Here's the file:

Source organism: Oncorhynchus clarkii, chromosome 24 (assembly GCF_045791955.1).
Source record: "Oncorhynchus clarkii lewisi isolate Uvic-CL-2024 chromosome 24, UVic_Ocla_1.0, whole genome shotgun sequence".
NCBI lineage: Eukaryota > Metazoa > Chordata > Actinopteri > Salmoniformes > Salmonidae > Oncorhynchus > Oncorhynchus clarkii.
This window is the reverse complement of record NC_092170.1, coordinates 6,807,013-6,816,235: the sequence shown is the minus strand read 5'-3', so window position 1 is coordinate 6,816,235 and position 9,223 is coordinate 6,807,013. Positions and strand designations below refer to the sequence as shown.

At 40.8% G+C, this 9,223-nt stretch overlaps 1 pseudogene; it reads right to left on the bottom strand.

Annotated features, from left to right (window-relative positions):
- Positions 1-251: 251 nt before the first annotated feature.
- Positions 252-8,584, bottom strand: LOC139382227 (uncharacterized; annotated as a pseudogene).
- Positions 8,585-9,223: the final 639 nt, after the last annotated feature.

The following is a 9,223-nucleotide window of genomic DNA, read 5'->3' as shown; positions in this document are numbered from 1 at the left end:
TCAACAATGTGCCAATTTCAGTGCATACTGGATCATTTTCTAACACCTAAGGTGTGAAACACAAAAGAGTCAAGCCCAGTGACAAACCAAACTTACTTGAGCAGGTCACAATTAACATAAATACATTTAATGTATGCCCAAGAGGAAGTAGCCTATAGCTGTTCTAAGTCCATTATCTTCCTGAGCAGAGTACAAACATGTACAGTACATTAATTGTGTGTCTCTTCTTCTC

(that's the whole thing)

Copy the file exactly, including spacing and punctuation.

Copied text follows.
Source organism: Oncorhynchus clarkii, chromosome 24 (assembly GCF_045791955.1).
Source record: "Oncorhynchus clarkii lewisi isolate Uvic-CL-2024 chromosome 24, UVic_Ocla_1.0, whole genome shotgun sequence".
NCBI lineage: Eukaryota > Metazoa > Chordata > Actinopteri > Salmoniformes > Salmonidae > Oncorhynchus > Oncorhynchus clarkii.
This window is the reverse complement of record NC_092170.1, coordinates 6,807,013-6,816,235: the sequence shown is the minus strand read 5'-3', so window position 1 is coordinate 6,816,235 and position 9,223 is coordinate 6,807,013. Positions and strand designations below refer to the sequence as shown.

At 40.8% G+C, this 9,223-nt stretch overlaps 1 pseudogene; it reads right to left on the bottom strand.

Annotated features, from left to right (window-relative positions):
- Positions 1-251: 251 nt before the first annotated feature.
- Positions 252-8,584, bottom strand: LOC139382227 (uncharacterized; annotated as a pseudogene).
- Positions 8,585-9,223: the final 639 nt, after the last annotated feature.

The following is a 9,223-nucleotide window of genomic DNA, read 5'->3' as shown; positions in this document are numbered from 1 at the left end:
TCAACAATGTGCCAATTTCAGTGCATACTGGATCATTTTCTAACACCTAAGGTGTGAAACACAAAAGAGTCAAGCCCAGTGACAAACCAAACTTACTTGAGCAGGTCACAATTAACATAAATACATTTAATGTATGCCCAAGAGGAAGTAGCCTATAGCTGTTCTAAGTCCATTATCTTCCTGAGCAGAGTACAAACATGTACAGTACATTAATTGTGTGTCTCTTCTTCTC